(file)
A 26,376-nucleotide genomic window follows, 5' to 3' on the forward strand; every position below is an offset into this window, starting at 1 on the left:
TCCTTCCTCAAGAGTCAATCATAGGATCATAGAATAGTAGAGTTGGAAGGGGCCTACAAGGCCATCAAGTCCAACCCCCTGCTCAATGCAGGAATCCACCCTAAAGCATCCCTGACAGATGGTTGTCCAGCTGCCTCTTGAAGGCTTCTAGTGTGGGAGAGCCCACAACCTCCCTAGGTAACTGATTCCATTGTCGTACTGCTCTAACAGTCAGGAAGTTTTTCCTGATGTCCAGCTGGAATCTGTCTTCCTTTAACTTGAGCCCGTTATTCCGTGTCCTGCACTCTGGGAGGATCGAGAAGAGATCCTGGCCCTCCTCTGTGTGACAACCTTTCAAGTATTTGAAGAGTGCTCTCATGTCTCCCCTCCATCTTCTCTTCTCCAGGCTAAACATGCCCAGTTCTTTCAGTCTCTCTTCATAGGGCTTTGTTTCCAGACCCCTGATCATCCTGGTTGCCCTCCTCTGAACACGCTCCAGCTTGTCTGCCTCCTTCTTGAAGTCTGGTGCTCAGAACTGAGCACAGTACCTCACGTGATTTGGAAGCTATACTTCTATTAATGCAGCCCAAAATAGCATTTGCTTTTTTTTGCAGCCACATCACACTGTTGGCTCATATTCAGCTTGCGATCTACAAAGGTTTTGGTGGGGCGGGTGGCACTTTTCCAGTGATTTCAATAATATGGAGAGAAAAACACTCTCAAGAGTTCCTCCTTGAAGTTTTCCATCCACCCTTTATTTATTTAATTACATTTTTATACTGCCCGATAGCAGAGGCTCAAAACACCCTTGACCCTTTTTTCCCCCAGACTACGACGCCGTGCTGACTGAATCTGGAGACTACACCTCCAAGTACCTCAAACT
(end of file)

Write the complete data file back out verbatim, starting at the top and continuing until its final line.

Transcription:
A 26,376-nucleotide genomic window follows, 5' to 3' on the forward strand; every position below is an offset into this window, starting at 1 on the left:
TCCTTCCTCAAGAGTCAATCATAGGATCATAGAATAGTAGAGTTGGAAGGGGCCTACAAGGCCATCAAGTCCAACCCCCTGCTCAATGCAGGAATCCACCCTAAAGCATCCCTGACAGATGGTTGTCCAGCTGCCTCTTGAAGGCTTCTAGTGTGGGAGAGCCCACAACCTCCCTAGGTAACTGATTCCATTGTCGTACTGCTCTAACAGTCAGGAAGTTTTTCCTGATGTCCAGCTGGAATCTGTCTTCCTTTAACTTGAGCCCGTTATTCCGTGTCCTGCACTCTGGGAGGATCGAGAAGAGATCCTGGCCCTCCTCTGTGTGACAACCTTTCAAGTATTTGAAGAGTGCTCTCATGTCTCCCCTCCATCTTCTCTTCTCCAGGCTAAACATGCCCAGTTCTTTCAGTCTCTCTTCATAGGGCTTTGTTTCCAGACCCCTGATCATCCTGGTTGCCCTCCTCTGAACACGCTCCAGCTTGTCTGCCTCCTTCTTGAAGTCTGGTGCTCAGAACTGAGCACAGTACCTCACGTGATTTGGAAGCTATACTTCTATTAATGCAGCCCAAAATAGCATTTGCTTTTTTTTGCAGCCACATCACACTGTTGGCTCATATTCAGCTTGCGATCTACAAAGGTTTTGGTGGGGCGGGTGGCACTTTTCCAGTGATTTCAATAATATGGAGAGAAAAACACTCTCAAGAGTTCCTCCTTGAAGTTTTCCATCCACCCTTTATTTATTTAATTACATTTTTATACTGCCCGATAGCAGAGGCTCAAAACACCCTTGACCCTTTTTTCCCCCAGACTACGACGCCGTGCTGACTGAATCTGGAGACTACACCTCCAAGTACCTCAAACT